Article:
Anxiety as Total E&P suspends oil pipeline development

Civil Society Organizations in the Albertine oil Graben are concerned about the suspension of activities on the development of the East African Crude Oil pipeline by Total E&P.

Total E&P suspended all activities on the East Africa Crude Oil Pipeline on September 5.  It stemmed from the decision of Tullow on August 29, 2019 to terminate its farm-down deal with Total E&P and CNOOC over the capital gains tax dispute with government.

The EACOP project is one of the midstream commercialization projects for Uganda’s oil and gas industry. Once built, it will be the longest heated crude oil pipeline in the world, at 1,443km, running from Kabaale in Hoima district to Tanga port in Tanzania.
The pipeline will traverse the districts of Hoima,Kikuube, Kyankwanzi,, Sebambule, Kyotera, Rakia, Gomba,, Lwngo, Kakumiro, Mubende and Kyotera.  Dickens Amanya, the Coordinator Bunyoro Albertine Petroleum Network on Environment Coalition (PAPENECO), says they are getting concerned because there is no official statement from government regarding the matter since Total E& P announced the suspension.

He says besides that the Project Affected Persons were not fully compensated for their property and land affected by the project yet they were stopped from utilizing it. Amanya also notes that there is no proper mitigation plan for environmental conservation among others.
Jenipher Baitwamasa from Navigators of Development Association (NAVODA) says the suspension of activities on the East African Crude Oil pipeline has greatly affected the compensation of PAPs.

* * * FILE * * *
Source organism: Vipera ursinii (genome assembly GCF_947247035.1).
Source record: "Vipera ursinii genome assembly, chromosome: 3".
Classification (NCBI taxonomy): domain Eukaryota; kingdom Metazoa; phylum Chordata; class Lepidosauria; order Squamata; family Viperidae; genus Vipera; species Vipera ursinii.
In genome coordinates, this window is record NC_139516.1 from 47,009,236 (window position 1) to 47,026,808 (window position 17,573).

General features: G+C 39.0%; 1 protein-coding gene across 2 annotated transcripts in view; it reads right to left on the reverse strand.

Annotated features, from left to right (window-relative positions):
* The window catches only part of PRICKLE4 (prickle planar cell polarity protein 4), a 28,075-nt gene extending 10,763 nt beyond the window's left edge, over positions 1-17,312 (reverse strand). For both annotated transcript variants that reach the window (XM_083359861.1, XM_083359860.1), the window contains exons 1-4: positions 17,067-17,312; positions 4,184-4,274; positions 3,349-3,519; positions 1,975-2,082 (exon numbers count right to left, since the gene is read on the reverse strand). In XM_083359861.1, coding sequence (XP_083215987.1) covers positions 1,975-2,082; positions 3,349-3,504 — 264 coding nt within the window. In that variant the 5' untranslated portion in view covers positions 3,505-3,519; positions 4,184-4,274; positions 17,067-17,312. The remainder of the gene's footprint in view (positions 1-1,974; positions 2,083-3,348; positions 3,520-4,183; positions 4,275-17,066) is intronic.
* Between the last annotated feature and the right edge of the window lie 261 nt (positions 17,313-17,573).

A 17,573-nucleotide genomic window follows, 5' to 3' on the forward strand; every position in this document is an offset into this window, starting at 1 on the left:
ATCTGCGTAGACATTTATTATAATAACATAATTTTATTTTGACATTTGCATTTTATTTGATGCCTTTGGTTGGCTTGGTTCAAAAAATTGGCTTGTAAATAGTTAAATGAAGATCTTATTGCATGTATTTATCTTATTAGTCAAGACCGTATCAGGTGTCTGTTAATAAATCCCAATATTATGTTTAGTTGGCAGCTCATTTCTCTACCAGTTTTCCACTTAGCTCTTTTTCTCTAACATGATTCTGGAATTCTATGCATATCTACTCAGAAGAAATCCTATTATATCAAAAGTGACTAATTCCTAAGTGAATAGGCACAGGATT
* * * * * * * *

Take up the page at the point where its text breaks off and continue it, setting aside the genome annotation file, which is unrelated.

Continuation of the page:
Sandra Atusinguza of the African Institute for Energy Governance (AFIEGO), says many people have been waiting for compensation and are now stranded following of the activities on the EACOP. Atusinguza faults government for remaining silent on the project by not availing the public with first-hand information on what is happening.

Hoima deputy chief administrative officer, Hannington Asaba, blamed the government’s poor communication strategy that has kept the population in the dark without timely information regarding the oil and gas sector.

Daniel Kasuuti from the Petroleum Authority of Uganda says although major operations are minimal, there is some ongoing works. He challenged civil society Organizations to sensitize the public on the requirements for one to benefit from the oil sector.

Government during the EACOP public hearing recently in Kakumiro district reaffirmed its commitment to ensuring that the East African Crude Oil Pipeline (EACOP) project comes to fruition despite recent challenges.

The assurance was given by Minerals State Minister, Peter Lokeris at the opening of a public hearing into the Environment Social Impact Assessment for the longest heated crude oil pipeline.

He dispelled fears from sections of the public and players in the oil and gas industry that the pipeline project had stalled following the collapse of the Tullow-Total farm down deal.